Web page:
John Curtas is …

BAR MASA

It is simply the most extraordinary Japanese food Las Vegas has ever witnessed. From the pristine quality and flavor of the seafood to the precision of the presentation, no other sushi bar/Japanese restaurant comes close.

It is also gigantic in size, extraordinarily expensive and probably doomed to failure.

That size (418 seats) is roughly the size of seven Le Cirques.

Foodies the world over were licking their chops when they heard Masa Takayama was opening a restaurant in Las Vegas. “Finally,” they said to themselves, “Accessibility, with maybe prices to match!”

Accessibility? Yes. Prices to match? No. The conceit here is sashimi is priced by the piece (not two pieces per order as in most Japanese/sushi restaurants). This makes Bar Masa at least twice as costly as any other restaurant like this you have probably ever been in. When you factor in $28 orders of fried rice and $34 hairy crab salads, the tariff gets stratospheric quickly.

Is it worth it? Well, yes if you want to taste the most exquisite, melt-in-your-mouth spear squid (yari ika) on earth. Or if you love tiny, rotund sizzling octopus in butter, or you crave the elusive, haunting taste of hairy crab, this is the place.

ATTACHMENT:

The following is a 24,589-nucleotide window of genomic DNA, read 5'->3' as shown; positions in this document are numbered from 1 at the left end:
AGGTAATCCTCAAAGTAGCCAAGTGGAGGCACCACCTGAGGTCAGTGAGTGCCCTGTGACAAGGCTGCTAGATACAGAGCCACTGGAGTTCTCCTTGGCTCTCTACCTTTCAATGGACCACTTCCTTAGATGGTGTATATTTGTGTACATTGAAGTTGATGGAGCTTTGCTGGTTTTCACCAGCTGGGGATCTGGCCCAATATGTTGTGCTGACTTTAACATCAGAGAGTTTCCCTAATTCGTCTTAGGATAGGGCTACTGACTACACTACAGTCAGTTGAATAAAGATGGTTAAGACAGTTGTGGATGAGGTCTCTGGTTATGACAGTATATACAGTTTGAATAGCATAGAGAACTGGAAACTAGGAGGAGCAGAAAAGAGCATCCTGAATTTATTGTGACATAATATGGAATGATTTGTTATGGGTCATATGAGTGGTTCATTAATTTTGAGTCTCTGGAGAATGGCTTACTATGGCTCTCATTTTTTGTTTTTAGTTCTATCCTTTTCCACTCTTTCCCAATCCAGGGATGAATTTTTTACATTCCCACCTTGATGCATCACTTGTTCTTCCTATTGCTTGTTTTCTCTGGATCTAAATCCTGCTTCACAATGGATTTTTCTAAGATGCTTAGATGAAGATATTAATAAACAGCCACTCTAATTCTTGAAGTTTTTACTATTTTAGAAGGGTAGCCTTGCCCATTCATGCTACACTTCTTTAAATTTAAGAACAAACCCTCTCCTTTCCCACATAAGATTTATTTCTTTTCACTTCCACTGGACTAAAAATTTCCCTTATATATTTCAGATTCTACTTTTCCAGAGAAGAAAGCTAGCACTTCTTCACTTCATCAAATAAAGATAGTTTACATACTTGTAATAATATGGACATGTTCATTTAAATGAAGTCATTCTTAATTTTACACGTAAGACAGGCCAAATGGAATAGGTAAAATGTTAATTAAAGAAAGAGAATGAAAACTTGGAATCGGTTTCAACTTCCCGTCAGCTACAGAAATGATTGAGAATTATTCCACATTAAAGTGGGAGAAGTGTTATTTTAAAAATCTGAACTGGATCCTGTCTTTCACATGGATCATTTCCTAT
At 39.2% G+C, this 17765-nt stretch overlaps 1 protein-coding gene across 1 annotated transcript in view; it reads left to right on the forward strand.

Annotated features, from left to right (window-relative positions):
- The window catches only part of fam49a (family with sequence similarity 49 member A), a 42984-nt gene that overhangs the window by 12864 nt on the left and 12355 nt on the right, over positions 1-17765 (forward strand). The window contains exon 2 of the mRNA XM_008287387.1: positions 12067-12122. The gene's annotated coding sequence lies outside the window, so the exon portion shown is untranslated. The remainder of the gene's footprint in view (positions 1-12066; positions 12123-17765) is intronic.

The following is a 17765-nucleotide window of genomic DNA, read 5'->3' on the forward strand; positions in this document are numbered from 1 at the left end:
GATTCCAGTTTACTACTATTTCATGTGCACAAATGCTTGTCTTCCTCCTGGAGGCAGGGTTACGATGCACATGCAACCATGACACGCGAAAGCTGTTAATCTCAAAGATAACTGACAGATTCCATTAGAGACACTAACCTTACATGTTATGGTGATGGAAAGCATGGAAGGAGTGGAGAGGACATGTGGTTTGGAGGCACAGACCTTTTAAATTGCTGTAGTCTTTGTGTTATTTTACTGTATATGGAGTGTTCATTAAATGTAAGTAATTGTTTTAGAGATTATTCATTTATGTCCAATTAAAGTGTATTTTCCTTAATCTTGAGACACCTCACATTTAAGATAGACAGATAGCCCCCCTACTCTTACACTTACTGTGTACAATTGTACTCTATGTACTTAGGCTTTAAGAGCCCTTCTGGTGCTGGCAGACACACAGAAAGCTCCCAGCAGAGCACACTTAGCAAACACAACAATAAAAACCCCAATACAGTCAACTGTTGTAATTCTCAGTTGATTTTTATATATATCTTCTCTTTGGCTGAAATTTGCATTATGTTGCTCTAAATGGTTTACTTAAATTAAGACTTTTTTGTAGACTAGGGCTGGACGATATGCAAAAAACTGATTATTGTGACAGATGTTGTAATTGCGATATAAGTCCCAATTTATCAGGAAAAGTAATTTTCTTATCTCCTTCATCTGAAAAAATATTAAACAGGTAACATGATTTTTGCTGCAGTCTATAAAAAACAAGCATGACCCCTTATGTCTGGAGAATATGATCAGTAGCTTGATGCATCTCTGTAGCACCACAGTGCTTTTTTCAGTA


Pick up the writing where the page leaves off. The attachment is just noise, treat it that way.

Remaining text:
We did a whitefish sampling along with that yari ika, and found the fish beyond fresh, tasting both of the sea and their particular musculature — a revelation in six small bites. Equally astounding were fresh, small clams in a clear broth; each sip taking you straight to a cold seashore, with the warm brininess of the clams standing out against the smell of an ocean breeze.

Yeah, the food here is that fantastic.

And the staff is as charming and friendly as the food is drop-your-chopsticks delicious. (Although, they are not as well versed in the food as they should be at these prices — see this Epicuryan’s blog for details of similar mishaps with his meal.)

Maybe all that charm an attention was because they only had eight other people to wait on…on a Thursday night.

We at ELV even love the cavernous room (something of a departure for us), but we can’t imagine a scenario where this place can ever attract enough customers on a nightly basis to justify the space, the expense, the staff, and the cost of flying in all that wonderful seafood from Japan every day.

But until they pull the plug, this is a restaurant that no Japanese food aficionado cannot afford to miss.

Our meal pour deux came to $355, which included a $61 bottle of sake and a $50 tip. And yes, we were still hungry.

BAR MASA

In the Aria Hotel and Casino

3730 Las Vegas Boulevard South

Las Vegas, NV 89109

877.230.2742

10 Responses to BAR MASA

  • Better bring your Visa, MasterCard and AMEX!!! Our meal for two with one cocktail and one small sake cost $394 BEFORE gratuity! It would have been $80-$100 anyplace else at most.

    Austere interior design made us feel like we were eating in the airport or a bus station.

    I honestly have no idea what they were or are thinking in this economy!

    Chunky

  • 418 seats? That’s CRAZY for a place with that type of food at that price point. Even in Las Vegas.